I think that experience designers bring a very unique perspective to what constitutes a show and can help the arts community think beyond the proscenium stage. How might we use technology to make performances multi-sensory? How might we create deeper fan engagement? How might we be entrepreneurial?
BRC has done incredible work in the culture sector, helping museums, venues and attractions adopt a more entrepreneurial mindset. We help these cultural organizations create experience platforms that can accommodate a variety of interchanging entertainment formats, whether it’s a masterclass, immersive experience, or live performance. This strategy has helped the cultural institutions we work with adopt an ‘always on’ mentality and feel better prepared to survive the present shutdown. For instance, despite the hiatus of live performances at the Ryman Auditorium in Nashville, the tour experience still makes it possible for fans to safely visit the “mother church” of country music.
How is the art of marketing changing during this pandemic? How should companies be marketing themselves?
When the pandemic hit I think many marketers asked themselves: Should we carry on or hit the pause button? If we don’t acknowledge the virus will we appear completely tone-deaf? If we do, are we shamelessly inserting ourselves into the moment?
The pandemic has caused everyone to carefully reconsider what matters most, with a new appreciation for the people and communities closest to us. Purpose has taken center stage. Marketers will need to lean in close and listen to the new expectations and the needs their customers have not only right now, but after the pandemic. What new stories are emerging and how are they being told? What values have emerged as most important? The marketers who are listening to and prioritizing the needs of their customers will always be in the best position to respond.
As someone new to this industry, what is your perspective on BRC and what they have accomplished over the past 40 years?
After I was hired I had a call with BRC Executive Creative Director and Vice President, Christian Lachel. He started to walk me through the company’s more recent projects and I was stunned into silence. While I thought I had a good idea of BRC’s work, I quickly realized that BRC’s capabilities and expertise surpassed even my wildest expectations! I continue to be blown away by the scale and scope of what BRC has been able to accomplish over the past 40 years on an almost daily basis.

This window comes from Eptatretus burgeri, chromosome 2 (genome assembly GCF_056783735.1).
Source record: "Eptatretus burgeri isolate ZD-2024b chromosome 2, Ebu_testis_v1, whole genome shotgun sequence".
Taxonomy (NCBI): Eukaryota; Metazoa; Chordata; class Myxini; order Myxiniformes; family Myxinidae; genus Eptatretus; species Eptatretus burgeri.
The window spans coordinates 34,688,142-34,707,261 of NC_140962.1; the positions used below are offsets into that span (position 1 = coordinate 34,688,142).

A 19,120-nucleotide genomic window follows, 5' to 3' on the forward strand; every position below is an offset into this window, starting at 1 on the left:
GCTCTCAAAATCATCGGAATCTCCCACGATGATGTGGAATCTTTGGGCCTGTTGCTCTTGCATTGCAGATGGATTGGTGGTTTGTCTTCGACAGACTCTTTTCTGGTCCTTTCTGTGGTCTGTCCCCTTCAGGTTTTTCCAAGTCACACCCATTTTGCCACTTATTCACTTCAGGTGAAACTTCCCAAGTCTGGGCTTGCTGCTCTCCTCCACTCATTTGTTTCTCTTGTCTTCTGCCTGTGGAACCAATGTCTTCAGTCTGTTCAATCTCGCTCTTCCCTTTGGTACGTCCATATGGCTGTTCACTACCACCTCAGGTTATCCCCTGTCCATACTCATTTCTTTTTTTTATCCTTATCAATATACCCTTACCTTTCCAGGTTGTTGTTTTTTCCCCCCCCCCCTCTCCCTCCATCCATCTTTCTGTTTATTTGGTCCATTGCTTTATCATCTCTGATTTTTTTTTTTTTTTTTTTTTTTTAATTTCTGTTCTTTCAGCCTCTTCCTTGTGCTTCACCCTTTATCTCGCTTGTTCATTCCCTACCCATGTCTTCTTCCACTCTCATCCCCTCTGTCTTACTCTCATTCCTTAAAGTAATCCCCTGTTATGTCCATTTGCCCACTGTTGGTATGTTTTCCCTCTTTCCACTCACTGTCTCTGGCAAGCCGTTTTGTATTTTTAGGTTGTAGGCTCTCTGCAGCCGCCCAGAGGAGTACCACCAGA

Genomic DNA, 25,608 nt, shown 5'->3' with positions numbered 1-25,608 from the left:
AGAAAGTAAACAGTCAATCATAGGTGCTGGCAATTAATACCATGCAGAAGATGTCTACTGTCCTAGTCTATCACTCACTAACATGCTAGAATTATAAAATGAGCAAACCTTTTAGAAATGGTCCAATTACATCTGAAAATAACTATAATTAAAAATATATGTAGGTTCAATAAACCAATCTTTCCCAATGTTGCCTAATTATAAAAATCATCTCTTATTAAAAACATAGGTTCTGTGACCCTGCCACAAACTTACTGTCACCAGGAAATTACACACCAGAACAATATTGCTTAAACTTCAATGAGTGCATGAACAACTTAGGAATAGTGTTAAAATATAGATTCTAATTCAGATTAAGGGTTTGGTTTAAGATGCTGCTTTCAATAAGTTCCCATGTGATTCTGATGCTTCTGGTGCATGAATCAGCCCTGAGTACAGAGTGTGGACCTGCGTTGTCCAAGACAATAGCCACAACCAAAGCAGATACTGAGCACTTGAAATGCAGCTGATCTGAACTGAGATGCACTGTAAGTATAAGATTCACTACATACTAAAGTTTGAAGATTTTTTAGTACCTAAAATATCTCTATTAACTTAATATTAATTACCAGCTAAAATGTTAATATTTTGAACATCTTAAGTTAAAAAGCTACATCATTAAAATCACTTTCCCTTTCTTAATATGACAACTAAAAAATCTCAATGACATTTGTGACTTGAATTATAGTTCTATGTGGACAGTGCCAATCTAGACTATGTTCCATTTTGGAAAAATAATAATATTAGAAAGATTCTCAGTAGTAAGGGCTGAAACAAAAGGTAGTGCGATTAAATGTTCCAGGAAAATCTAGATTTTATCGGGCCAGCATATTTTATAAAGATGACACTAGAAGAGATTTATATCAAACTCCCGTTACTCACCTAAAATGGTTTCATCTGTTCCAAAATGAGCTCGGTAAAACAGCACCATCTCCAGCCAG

I had the luxury of spending my first month at BRC digging through the digital archives and became very familiar with BRC’s portfolio. BRC is very unique in their ability to masterfully blend storytelling, creative technology, business intelligence, imagination, and heart to create some of the most incredible attractions and experiences in the world. Projects that opened 30+ years ago are still engaging and culturally relevant today. This speaks to BRC’s core competence in storytelling and the team’s ability to artfully craft peak human experiences. I can’t wait until it’s safe to travel again so that I can experience this incredible work firsthand.
I was also surprised to meet so many BRC employees who had been on the team for 25+ years. A week after I started, Vice President and Executive Producer Marci Carlin celebrated her 35th anniversary with the company. BRC has a powerful culture of family. The experience and attractions business requires long, demanding hours, so this culture and a high degree of trust are critical to fostering tight and highly collaborative teams.
Tell us about the rebranding effort you will be leading at BRC.
Well, I can’t disclose too much at the moment! Suffice to say that it will be an inspiring new chapter for BRC. 2021 is our 40th anniversary year and there will be no shortage of exciting news coming out throughout the year.